Not the least of these “10” items is the atmosphere—which offers a relaxed elegance that suits a chatty group of friends as easily as a family or a couple with a nervous groom-hopeful (yes, more than once, we’ve dined at Mariposa only to see a proposal offered and accepted, a sparkly bauble admired in the perfectly dimmed light). In fact, when Big Guy was about 18 months old, we went to Mariposa for my birthday. And ordered—wait for it—the tasting menu. With the wine flight. While Big Guy, already in possession of a sophisticated palate, enjoyed a lovely fish entrée, and—when the novelty of dinner wore off—a giant ice cream sundae. My stroke of genius that evening? Asking for a demitasse spoon with that sundae, so my child would be well-occupied for the duration of the evening. The staff was smart enough to seat us in a quieter corner upstairs, but every person who was seated near us greeted us with a wan smile—as if to say, Geez, we want to be sporting, but we got a sitter, and everything—but in the course of the evening made a point to approach us with admiration and wonder: “Our kids would never sit for such a meal. What have you done to achieve this?” Rookie parents that we were, we decided to take credit, bask in the compliments and accept them as though we had actually earned them. Ha. Sure, we took him out to restaurants regularly, so he knew the drill. But he’s also one of those firstborn kids. The kind who make you falsely confident in your parenting, so that the joke’s entirely on you when your second kid is, um, spirited.

As you may have gathered, the spirits of our kids these last few days left us eager to go to Mariposa among grownups. And it was like a mini vacation, each course offering flavors that had everyone at the table insisting the other try a bite of whatever they’d ordered. The menu at Mariposa makes you feel like a genius, because you can’t order wrong.  Actually, you can—if you skip dessert, you’ll miss the point. And if you don’t order Letty Flatt’s very famous Chocolate Snowball, well, people, I have no further use for you.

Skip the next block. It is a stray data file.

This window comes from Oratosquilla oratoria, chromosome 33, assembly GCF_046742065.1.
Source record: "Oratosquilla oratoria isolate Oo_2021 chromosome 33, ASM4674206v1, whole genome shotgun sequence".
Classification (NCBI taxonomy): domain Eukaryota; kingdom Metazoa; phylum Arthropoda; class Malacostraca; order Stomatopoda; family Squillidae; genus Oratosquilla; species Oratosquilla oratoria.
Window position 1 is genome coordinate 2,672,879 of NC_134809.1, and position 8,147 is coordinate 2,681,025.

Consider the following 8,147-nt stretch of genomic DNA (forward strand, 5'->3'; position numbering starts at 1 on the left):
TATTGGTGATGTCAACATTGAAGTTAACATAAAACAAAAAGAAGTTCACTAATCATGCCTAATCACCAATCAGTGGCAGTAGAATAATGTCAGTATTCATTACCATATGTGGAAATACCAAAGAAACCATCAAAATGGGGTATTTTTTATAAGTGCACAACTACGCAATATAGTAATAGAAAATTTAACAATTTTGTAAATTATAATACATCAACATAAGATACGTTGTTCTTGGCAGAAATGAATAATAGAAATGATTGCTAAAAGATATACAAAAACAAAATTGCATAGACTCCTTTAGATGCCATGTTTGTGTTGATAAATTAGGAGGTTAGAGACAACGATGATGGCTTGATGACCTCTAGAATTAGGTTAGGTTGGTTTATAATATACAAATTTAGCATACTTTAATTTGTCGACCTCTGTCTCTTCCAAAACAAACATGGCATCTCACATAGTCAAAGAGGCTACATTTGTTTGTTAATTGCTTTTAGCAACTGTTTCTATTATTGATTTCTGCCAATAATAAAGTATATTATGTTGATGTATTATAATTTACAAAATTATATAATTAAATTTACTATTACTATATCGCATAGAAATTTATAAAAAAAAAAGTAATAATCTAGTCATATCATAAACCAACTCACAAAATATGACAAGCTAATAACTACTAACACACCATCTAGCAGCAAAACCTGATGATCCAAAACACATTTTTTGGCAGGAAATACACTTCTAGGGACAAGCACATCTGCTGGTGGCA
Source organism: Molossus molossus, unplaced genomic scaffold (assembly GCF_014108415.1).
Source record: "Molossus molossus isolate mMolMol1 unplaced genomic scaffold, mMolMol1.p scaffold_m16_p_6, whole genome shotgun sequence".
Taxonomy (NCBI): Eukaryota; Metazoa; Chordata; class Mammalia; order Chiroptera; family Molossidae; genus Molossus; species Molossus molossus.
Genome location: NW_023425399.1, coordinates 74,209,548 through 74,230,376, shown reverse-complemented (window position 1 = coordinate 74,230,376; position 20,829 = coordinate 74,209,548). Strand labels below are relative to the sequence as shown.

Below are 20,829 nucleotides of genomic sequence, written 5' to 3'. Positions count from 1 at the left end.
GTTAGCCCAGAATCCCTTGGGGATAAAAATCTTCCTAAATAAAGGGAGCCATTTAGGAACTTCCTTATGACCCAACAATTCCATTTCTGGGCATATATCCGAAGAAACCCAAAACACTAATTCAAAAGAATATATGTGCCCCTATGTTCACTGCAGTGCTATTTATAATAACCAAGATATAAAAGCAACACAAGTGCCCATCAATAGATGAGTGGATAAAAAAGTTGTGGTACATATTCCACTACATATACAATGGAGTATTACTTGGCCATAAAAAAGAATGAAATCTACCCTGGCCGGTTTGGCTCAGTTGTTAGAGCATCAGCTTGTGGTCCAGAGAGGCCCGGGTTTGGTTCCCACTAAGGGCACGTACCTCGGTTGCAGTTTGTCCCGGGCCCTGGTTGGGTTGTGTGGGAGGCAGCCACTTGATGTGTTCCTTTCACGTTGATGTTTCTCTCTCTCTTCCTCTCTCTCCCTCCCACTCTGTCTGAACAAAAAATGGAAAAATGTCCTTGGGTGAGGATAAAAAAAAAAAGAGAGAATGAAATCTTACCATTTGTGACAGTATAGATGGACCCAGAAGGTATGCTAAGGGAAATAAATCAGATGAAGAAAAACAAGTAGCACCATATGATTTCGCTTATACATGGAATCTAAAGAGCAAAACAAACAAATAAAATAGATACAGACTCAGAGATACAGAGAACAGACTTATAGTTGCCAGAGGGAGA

The service is, of course, exemplary. The hostess greeted me by complimenting my demeanor. “Wow, you are so cheerful.” One would think that cheer is a given, but it’s nice to be recognized for it. The table was set to perfection, the plates cleared, bread refreshed and silverware replaced with a graciousness that isn’t present at every establishment. You are made to feel like a guest, not a “diner.” It makes all the difference, and allowed some of us to feel so comfortable that “we” (read: Ski Uncle) were ordering extra servings of whipped cream by meal’s end.

I’ll let Ski Dad’s photography tell the rest of the story. I’m too tired to say another word.